So, you really can wash your hair with conditioner. Many inexpensive condtioners (the Suave and Vo5 lines come to mind) contain cetrimonium chloride, which is a conditioning agent, but is also a surfactant, which means that normal sweat, dust, and environmental dirt can be removed with this. The key is that you do have to pay some attention to your scalp and rub. After all, most people don’t wash their faces and bodies by slapping on some bodywash and just leaving it there. The scalp is no different.
So, how do I wash my hair with conditioner?
If I am using a conditioner to wash my scalp and hair, this is what I do. I get my hair wet, and squish in a few blobs of conditioner into my hair and ends. How many blobs you need depends on the length and thickness of your hair. I work out the large tangles with my fingers, and then use a seamless, wide toothed combed to comb out any other tangles. I then apply another quarter sized blob to my scalp and scrub with the pads of my fingers. I use enough pressure to get off the dirt and gunk, but not so hard as to irritate my scalp and traumatize my roots. Then, I rinse throughly to get all of the loosened dust and grime out of my hair. Some choose to not rinse all the way, but leave a little conditioner in. I prefer to totally rinse becuase I want all of the dirt rinsed out. I don’t mind adding more conditioner later.
I always follow this up with a stronger, more moisturizing conditioner, but my hair is somewhat coarse, and pretty thick. Those with finer, thinner curls may notice that their hair feels moisturized enough after the initial wash and detangling.
When you are first transitioning from a shampoo to a no-poo routine, you may need daily, or every other day scalp scrubs. As time goes on, you may notice that your scalp only needs scrubbed one or twice a week. Even though the scalp may be fine, many curlies still wet and condition the length of their hair daily or every other day. Some just prefer the looks of fresh curls, some need daily moisture, and others aren’t able to go to sleep and then wake up with decent curls unless they fully wet their head first. Others are fine with a daily misting to re-set the curl pattern without getting the whole head wet. After some trial and error, you’ll find what works best for you, and this may change with the seasons.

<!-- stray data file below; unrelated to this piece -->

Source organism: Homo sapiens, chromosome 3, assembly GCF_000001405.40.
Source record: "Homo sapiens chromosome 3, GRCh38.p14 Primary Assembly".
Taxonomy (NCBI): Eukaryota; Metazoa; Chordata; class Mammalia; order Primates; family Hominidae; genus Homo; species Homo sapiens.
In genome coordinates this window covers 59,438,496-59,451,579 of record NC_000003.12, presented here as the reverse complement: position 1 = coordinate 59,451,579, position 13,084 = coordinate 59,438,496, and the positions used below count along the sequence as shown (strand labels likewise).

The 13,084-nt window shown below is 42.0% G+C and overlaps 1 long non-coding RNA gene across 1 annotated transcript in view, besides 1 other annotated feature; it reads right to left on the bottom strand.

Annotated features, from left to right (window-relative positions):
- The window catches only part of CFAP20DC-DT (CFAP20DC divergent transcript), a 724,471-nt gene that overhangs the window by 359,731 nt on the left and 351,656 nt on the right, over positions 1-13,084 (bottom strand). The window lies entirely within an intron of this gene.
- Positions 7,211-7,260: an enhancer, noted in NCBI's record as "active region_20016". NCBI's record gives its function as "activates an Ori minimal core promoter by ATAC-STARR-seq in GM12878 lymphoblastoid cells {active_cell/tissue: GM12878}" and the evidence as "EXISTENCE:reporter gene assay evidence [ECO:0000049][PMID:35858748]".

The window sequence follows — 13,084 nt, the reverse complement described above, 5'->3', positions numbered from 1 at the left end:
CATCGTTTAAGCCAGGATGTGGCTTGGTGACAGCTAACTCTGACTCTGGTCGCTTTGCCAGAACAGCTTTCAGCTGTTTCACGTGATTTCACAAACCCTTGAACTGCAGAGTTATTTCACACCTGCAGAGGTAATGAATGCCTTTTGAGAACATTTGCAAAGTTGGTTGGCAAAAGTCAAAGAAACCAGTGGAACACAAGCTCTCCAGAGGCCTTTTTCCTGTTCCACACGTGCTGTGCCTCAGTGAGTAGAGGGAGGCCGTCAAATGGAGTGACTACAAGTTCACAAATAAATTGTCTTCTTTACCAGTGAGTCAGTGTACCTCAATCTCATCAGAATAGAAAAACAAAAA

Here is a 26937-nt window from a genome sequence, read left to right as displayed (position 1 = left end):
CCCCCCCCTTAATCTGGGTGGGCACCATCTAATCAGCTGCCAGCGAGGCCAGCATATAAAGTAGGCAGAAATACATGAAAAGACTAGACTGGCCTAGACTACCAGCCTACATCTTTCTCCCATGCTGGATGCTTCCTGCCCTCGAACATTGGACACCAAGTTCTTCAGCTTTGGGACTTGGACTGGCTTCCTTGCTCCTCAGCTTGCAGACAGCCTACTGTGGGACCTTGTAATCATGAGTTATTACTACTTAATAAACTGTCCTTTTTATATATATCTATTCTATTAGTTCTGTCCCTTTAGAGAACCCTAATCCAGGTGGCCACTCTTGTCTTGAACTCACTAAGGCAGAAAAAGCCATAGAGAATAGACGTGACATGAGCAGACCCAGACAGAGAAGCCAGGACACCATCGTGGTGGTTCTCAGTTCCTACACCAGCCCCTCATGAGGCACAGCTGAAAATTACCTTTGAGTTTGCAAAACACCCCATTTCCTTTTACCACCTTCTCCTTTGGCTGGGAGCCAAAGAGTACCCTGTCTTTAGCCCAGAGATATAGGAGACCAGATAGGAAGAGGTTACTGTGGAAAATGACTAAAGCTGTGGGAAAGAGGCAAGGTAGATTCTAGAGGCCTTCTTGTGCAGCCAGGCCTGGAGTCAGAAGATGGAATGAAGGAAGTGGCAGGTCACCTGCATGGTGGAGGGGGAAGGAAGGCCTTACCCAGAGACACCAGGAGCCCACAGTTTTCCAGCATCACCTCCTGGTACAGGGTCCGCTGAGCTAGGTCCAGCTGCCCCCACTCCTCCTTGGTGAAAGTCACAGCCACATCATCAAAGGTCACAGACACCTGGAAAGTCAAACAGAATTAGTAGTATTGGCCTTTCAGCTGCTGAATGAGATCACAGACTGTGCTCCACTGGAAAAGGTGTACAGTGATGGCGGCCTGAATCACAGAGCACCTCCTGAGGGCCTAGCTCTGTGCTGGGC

After some time, some curlies notice that they want something a bit stronger to clean their scalps, or to remove product residues from their gels or curl creams. If this is the case, try to look for cleansers with cocobetaine or cocamidopropyl betaine. DevaCurl Low-poo uses these, and many curlies seem to do well with it. These are gentle cleansers that some use monthly or weekly for an extra cleansing. Others have hardier scalps and hair and can use these with every scalp wash. While I do feel that most curlies can benefit by going their first month on conditioners alone, every curly head is different, and you’ll have to go by what your scalp and hair are telling you. There are also many sulfate free shampoos out there on the market. Just be careful. Many feel just as drying on your hair as sulfate shampoo, so your milegae may vary on that one.
What are all the weird Natural Hair abbreviations (TWA, BSL, AOHSR, EVOO)?
Check out our Natural Hair Dictionary for clarification 🙂 The jargon can be difficult to detangle at times. I hope that helps!
Is there a right or wrong way to transition?
No ma’am. As with everything else in life, you must do what is right for you. Big Chopping before you’re mentally and physically prepared can be disastrous. Take your time, research, and decide what route (long or short term transition) is right for you.
I’ve decided to transition, what hair styles should I try?
Luckily, many of the styles you will wear as a natural, you can start wearing now! Check out the following:
Flexi Rod Set
No Heat Roller Set
Curly Fro 1
Curly Fro 2
Dry Braid-n-Curl 2
Bantu Knot-Out 2
Messy Side Bun
High Bun– The same basic steps found in THIS VIDEO, but done on dry, previously twisted hair.
Double Buns- Princess Leia
Is there a safe way to flat iron?
One hundred percent protection from heat damage with protectant products simply doesn’t exist. Period. Many flat and curling irons can reach excesses of 350 degrees Fahrenheit. There is no way to prevent that kind of heat from causing some form of damage to your hair. Paula Begoun said it best, “Could you imagine protecting skin from that kind of heat with a hair-care product?” Right…it’s not gonna happen.